For the second time in eight months, Yahoo is without a permanent CEO. The latest development is bringing more trouble for a company struggling to regain its stature in the industry.
The company announced Sunday that Scott Thompson, Yahoo’s CEO since January, has left the company. Thompson, 54, had been under heavy fire over the past few weeks since a discrepancy was revealed in his IT credentials on his resume and the company website, along with documents filed with the U.S. Securities and Exchange Commission.
With Thompson out, Ross Levinsohn, who has been serving as the company’s head of global media, will step in as interim CEO while the board searches for a permanent replacement.
Thompson’s departure from Yahoo comes nearly a week after the company announced that a special three-member committee had been set up to investigate the CEO, his academic credentials and the circumstances surrounding his hiring. Thompson’s resume claimed that he had a degree in computer science when he does not.
The company had initially issued a statement calling it an inadvertent mistake.
“It looks like Thompson’s mythical computer science degree is moving from ‘innocent mistake’ into ‘intentional misrepresentation’ territory,” said Dan Olds, an analyst with The Gabriel Consulting Group. “It would be hard for any CEO to stay in place under those circumstances, but factor in Yahoo’s highly public struggles to remain relevant in the industry and keeping Thompson as CEO becomes impossible.”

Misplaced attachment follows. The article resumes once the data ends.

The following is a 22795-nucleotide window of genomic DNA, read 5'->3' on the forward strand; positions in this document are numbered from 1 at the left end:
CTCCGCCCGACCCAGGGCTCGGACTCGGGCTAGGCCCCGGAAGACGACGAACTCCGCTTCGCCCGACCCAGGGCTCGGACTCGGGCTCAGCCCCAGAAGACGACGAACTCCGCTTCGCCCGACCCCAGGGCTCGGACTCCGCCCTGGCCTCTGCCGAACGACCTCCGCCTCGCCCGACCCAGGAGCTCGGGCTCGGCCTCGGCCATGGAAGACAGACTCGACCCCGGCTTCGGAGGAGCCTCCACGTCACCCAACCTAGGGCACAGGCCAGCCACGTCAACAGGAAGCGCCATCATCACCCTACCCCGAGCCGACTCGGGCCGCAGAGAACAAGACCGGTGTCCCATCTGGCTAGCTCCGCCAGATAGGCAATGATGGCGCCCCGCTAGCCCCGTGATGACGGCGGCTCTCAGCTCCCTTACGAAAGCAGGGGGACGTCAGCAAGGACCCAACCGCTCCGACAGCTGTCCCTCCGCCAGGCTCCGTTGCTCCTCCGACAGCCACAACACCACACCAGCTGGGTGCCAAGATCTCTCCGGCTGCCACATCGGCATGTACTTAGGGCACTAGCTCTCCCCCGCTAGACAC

Despite the investigation, the Wall Street Journal reported Monday that Thompson might have agreed to leave after informing the Yahoo board that he has thyroid cancer. Citing unnamed sources, the Journal said he is beginning treatment.
The turmoil has come just as Yahoo, once an Internet pioneer, has been fighting to regain its position as a top-tier company along with the likes of Google and Facebook, the current online leaders. Former CEO Carol Bartz left the company last September. Now Thompson, her successor, is out eight months later.
The recent developments and bad publicity has been a distraction from the company’s job at hand, say industry analysts.
“This is, of course, a huge distraction that pulls attention away from Yahoo’s attempt to define their role in the industry,” said Olds. “It just cements in people’s minds that Yahoo is a bumbling company that can’t even hire a new CEO right. The effect on internal morale is just as harmful.”
Yahoo needs all hands on deck to execute their turn-around plan. That means Yahoo’s workers need to believe in the company and its future.
“Employees can’t be feeling great about the competence of the Yahoo board and upper management these days—which makes their tasks doubly hard,” Olds said.
Patrick Moorhead, an analyst with Moor Insights & Strategy, said the turmoil around Thompson is a big setback for the company, but it could end up being a benefit in the long run.
“Thompson’s removal will be a good thing for Yahoo in the long term,” he said. “He didn’t exactly demonstrate strategic capabilities, as his first decisions were layoffs, not setting strategic direction as it should have been. He really put the cart before the horse, which hurt employee morale and investor confidence.
“This now gives the board a chance to find the best leader—one who can set a solid strategic direction and inspire and motivate employees to execute on it,” Moorhead said.
[Sharon Gaudin covers the Internet and Web 2.0, emerging technologies, and desktop and laptop chips for Computerworld. Follow Sharon on Twitter at @sgaudin, on Google+ or subscribe to Sharon’s RSS feed. Her email address is firstname.lastname@example.org.]